A bat normally found on the Continent has been discovered in the UK for the first time, experts said today.
A male Geoffroy's bat, typically found in relatively open areas of habitat such as olive groves, woodland edge and scrub in Europe, was identified by an ecologist conducting bat surveys on National Trust land in West Sussex.
The discovery raises the possibility that the species could be moving in from Europe as the climate warms, conservationists said.
The Geoffroy's bat (Myotis emarginatus) is a small species that weighs between six and nine grams and has woolly fur with a fox-like red tint.
Consultant ecologist and bat specialist Daniel Whitby, who made the discovery, said: "It was a real surprise to catch this bat.
"Geoffroy's bat is nicknamed the notch-eared bat because it has a distinctive notch in the top part of its ear; with this, along with with other identification features, I quickly realised what an interesting bat I was holding."
He said there were 17 bat species known to be breeding in the UK, making up a third of the country's native mammals, but relatively little was known about them.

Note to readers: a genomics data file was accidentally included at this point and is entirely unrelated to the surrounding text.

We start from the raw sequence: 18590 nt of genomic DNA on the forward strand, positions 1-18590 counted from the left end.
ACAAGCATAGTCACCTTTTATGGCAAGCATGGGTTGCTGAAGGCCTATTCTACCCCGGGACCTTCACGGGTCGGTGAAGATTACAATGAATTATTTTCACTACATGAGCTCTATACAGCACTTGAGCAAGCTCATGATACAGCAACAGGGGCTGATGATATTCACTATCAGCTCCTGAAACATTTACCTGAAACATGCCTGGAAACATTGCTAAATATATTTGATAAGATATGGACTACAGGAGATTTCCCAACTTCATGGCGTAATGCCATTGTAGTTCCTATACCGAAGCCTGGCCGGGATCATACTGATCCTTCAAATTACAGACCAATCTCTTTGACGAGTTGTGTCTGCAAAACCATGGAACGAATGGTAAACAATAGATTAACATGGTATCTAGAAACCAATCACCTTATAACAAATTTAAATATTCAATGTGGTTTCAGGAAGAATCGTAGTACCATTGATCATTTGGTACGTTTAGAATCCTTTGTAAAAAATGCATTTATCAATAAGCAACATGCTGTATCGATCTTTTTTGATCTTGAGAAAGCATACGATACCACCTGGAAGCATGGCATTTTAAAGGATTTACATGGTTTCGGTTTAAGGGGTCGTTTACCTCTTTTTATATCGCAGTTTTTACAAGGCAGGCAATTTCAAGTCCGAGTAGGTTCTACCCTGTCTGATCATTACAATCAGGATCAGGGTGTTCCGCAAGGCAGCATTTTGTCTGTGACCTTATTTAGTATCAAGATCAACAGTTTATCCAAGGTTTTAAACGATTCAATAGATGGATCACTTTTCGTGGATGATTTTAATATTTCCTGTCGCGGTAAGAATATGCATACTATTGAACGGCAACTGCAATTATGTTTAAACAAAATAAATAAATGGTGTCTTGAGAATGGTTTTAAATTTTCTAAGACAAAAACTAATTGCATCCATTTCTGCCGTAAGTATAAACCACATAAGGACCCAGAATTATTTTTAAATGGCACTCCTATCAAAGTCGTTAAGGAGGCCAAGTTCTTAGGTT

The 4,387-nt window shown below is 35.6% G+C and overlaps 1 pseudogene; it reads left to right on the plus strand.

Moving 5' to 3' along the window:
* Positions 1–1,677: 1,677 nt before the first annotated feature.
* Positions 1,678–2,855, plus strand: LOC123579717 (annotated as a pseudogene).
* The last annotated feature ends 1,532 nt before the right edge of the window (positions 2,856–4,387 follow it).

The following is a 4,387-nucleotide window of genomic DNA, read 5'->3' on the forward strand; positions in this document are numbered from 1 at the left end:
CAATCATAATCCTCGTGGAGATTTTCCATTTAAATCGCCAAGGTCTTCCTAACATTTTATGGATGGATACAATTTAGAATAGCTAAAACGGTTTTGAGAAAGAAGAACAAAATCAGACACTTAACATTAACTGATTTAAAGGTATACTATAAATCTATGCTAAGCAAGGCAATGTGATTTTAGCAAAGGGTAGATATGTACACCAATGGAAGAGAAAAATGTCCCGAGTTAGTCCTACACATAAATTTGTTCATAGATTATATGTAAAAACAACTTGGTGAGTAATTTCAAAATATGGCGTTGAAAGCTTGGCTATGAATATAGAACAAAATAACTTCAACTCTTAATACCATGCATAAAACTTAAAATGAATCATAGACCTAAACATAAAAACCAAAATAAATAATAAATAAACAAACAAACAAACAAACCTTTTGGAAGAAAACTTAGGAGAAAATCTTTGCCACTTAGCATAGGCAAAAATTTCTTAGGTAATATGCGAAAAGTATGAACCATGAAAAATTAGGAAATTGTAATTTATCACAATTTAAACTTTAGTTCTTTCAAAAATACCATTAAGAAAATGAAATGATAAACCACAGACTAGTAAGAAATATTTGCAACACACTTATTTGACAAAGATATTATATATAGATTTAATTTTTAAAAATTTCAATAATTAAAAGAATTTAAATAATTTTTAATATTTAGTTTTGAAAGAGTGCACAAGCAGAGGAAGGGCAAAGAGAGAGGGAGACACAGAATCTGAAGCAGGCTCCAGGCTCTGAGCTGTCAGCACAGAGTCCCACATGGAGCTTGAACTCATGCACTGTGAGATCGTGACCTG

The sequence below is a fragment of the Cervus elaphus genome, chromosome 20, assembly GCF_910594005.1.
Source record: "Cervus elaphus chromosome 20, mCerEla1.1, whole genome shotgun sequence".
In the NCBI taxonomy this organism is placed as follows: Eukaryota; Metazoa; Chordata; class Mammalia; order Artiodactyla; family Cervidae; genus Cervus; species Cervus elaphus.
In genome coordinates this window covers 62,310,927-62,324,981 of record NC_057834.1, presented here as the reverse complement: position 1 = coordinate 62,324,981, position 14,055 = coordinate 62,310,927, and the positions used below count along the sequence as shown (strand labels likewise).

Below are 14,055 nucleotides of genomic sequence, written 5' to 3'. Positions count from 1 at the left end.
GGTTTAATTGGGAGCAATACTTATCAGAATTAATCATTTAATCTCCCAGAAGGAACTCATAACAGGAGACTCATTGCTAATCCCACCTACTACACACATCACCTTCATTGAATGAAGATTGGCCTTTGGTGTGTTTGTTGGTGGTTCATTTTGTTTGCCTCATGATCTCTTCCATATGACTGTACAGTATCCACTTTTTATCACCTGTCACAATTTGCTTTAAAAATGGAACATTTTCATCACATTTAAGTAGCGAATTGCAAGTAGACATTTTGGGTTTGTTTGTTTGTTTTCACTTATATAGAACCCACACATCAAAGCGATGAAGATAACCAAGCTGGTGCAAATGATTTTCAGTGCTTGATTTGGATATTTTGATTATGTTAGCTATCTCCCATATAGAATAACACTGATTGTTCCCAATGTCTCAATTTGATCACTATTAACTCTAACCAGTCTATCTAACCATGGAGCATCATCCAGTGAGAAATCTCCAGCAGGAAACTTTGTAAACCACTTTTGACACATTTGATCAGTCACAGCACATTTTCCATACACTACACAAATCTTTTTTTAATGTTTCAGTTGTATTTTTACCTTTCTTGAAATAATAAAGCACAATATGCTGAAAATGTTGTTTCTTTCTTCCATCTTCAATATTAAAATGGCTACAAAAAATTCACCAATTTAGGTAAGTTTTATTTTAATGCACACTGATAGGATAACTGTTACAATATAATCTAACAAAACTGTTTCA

He added: "This is the second new species recorded in the UK in the past few years after Alcathoe's bat was also discovered in Sussex and through research we are slowly learning about the habitats of these fascinating but misunderstood creatures."
National Trust conservation adviser Crispin Scott said news the bat had been found on the South Downs was exciting.
"We do get a few vagrants that might get blown across the Channel in winter storms, but this was a bit of a surprise.
"It is possible the species might be moving north as the climate warms, and we do expect to see more of this in the future."
Geoffroy's bat, like all other bats, are a protected species.